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|Title:||Development of the Silverleaf Whitefly on Key Plant Hosts in the Cotton Agroecosystem|
|Publisher:||Australian Cotton Growers Research Association|
|Abstract:||The silverleaf whitefly (SLW) Bemisia tabaci B-biotype is a major problem to cotton growers overseas and is a threat to the cotton industry in Australia. It is currently established in plant nurseries in most states and is a pest of various horticultural crops in the field in North Queensland. The genetically modified INGARD cotton contains a Bt gene which codes for an endotoxin that is active against major lepidopteran pests such as Helicoverpa spp. Bt cotton has been trailed in Australia over the last few years with some positive results (D. Murray pers. comm. ). However, the key to the success of transgenic cotton will be to integrate it with other management strategies, such as crop refuges, in an effort to slow resistance development (Fitt 1996). Pigeon pea is highly preferred by Helicoverpa spp. and is being used as a refuge or trap crop (Walker et al 1998). Lucerne is also being investigated as a refuge or breeding ground for beneficial insects (Mensah & Singleton 1998; Walker et al 1998), such as predators or parasites of Helicoverpa spp. Sowthistle, a common weed in cotton agro ecosystems, may also act as a refuge for beneficial insects or for the pests themselves. Cotton and lucerne are both hosts of the SLW overseas. These and other plants in the cotton agro ecosystem may become important hosts in Australia. This project assessed the suitability of these key hosts to SLW development.|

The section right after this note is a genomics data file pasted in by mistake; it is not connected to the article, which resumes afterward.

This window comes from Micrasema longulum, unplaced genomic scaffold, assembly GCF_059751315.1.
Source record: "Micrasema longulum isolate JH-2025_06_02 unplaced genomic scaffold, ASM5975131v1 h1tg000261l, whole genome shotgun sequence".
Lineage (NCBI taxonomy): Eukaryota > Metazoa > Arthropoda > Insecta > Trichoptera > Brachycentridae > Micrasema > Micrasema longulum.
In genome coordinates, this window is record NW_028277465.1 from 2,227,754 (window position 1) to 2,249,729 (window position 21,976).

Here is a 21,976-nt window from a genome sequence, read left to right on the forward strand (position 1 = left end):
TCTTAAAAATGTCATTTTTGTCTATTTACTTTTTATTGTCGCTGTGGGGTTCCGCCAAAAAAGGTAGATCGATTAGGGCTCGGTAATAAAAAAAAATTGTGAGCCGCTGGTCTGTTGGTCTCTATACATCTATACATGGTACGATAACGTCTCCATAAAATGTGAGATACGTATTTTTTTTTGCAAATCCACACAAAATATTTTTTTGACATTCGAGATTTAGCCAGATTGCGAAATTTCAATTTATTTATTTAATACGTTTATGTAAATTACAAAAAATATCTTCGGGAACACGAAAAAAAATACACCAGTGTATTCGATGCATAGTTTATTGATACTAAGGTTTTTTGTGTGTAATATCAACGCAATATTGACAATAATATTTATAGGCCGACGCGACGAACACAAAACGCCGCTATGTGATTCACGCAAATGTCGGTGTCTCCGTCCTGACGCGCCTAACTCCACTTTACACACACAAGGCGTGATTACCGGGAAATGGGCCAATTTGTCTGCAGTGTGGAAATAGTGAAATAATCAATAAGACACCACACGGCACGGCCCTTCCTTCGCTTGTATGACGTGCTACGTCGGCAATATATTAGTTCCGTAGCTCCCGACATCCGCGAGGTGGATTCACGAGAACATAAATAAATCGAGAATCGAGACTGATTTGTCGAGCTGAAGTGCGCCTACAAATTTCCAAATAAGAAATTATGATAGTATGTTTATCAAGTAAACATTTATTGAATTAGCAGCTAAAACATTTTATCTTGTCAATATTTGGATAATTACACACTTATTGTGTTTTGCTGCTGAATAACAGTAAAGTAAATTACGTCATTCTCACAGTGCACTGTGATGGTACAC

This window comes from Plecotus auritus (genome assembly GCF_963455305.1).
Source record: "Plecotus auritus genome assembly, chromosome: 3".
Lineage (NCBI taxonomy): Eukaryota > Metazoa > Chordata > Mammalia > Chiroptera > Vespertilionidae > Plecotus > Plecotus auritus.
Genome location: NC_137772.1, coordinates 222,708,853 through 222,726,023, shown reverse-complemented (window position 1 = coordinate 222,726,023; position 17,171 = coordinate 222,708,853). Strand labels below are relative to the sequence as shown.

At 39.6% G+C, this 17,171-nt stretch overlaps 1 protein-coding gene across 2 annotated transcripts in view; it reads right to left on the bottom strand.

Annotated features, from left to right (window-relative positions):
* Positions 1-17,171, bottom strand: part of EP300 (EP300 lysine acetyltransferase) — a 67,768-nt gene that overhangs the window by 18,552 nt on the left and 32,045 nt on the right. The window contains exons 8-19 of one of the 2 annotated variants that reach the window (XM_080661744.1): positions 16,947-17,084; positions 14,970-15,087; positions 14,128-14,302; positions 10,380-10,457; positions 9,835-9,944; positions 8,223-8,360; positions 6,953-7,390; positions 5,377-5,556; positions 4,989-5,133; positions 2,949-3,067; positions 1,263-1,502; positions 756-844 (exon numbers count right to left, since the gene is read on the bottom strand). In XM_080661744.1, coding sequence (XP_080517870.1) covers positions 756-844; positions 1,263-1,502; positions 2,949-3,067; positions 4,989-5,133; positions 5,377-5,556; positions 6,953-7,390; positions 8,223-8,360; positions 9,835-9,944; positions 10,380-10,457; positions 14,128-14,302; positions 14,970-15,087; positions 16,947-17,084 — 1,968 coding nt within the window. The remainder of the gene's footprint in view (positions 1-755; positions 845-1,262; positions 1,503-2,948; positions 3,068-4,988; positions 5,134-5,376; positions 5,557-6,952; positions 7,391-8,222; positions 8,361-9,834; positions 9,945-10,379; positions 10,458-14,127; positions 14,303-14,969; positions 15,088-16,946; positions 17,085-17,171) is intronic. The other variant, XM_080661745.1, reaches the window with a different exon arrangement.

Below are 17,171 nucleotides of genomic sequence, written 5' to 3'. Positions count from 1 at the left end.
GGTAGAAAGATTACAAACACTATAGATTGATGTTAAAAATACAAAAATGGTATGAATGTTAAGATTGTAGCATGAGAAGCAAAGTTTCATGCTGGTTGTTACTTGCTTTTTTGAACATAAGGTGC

|Appears in Collections:||1998 Australian Cotton Conference|
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